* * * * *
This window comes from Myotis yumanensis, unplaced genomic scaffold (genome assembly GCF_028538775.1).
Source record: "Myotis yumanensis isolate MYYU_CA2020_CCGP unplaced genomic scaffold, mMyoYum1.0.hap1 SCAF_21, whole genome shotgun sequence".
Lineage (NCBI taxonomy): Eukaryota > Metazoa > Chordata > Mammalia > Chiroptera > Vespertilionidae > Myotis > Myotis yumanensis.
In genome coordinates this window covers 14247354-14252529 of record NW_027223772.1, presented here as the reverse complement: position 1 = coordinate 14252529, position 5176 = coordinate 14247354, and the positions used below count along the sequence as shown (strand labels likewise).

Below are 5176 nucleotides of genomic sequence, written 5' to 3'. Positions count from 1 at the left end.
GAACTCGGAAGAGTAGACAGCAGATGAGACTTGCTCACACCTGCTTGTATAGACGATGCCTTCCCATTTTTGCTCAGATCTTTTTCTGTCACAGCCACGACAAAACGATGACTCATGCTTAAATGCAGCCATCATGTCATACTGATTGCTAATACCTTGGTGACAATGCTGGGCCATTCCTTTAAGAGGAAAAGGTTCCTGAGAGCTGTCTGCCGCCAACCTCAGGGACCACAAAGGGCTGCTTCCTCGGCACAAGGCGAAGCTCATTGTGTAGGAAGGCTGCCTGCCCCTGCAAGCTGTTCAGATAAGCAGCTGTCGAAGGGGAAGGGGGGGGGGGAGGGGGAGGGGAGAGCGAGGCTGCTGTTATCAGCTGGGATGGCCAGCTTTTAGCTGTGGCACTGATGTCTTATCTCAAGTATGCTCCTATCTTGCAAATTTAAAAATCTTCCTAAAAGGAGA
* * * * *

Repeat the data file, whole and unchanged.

This window comes from Myotis yumanensis, unplaced genomic scaffold (genome assembly GCF_028538775.1).
Source record: "Myotis yumanensis isolate MYYU_CA2020_CCGP unplaced genomic scaffold, mMyoYum1.0.hap1 SCAF_21, whole genome shotgun sequence".
Lineage (NCBI taxonomy): Eukaryota > Metazoa > Chordata > Mammalia > Chiroptera > Vespertilionidae > Myotis > Myotis yumanensis.
In genome coordinates this window covers 14247354-14252529 of record NW_027223772.1, presented here as the reverse complement: position 1 = coordinate 14252529, position 5176 = coordinate 14247354, and the positions used below count along the sequence as shown (strand labels likewise).

Below are 5176 nucleotides of genomic sequence, written 5' to 3'. Positions count from 1 at the left end.
GAACTCGGAAGAGTAGACAGCAGATGAGACTTGCTCACACCTGCTTGTATAGACGATGCCTTCCCATTTTTGCTCAGATCTTTTTCTGTCACAGCCACGACAAAACGATGACTCATGCTTAAATGCAGCCATCATGTCATACTGATTGCTAATACCTTGGTGACAATGCTGGGCCATTCCTTTAAGAGGAAAAGGTTCCTGAGAGCTGTCTGCCGCCAACCTCAGGGACCACAAAGGGCTGCTTCCTCGGCACAAGGCGAAGCTCATTGTGTAGGAAGGCTGCCTGCCCCTGCAAGCTGTTCAGATAAGCAGCTGTCGAAGGGGAAGGGGGGGGGGGAGGGGGAGGGGAGAGCGAGGCTGCTGTTATCAGCTGGGATGGCCAGCTTTTAGCTGTGGCACTGATGTCTTATCTCAAGTATGCTCCTATCTTGCAAATTTAAAAATCTTCCTAAAAGGAGA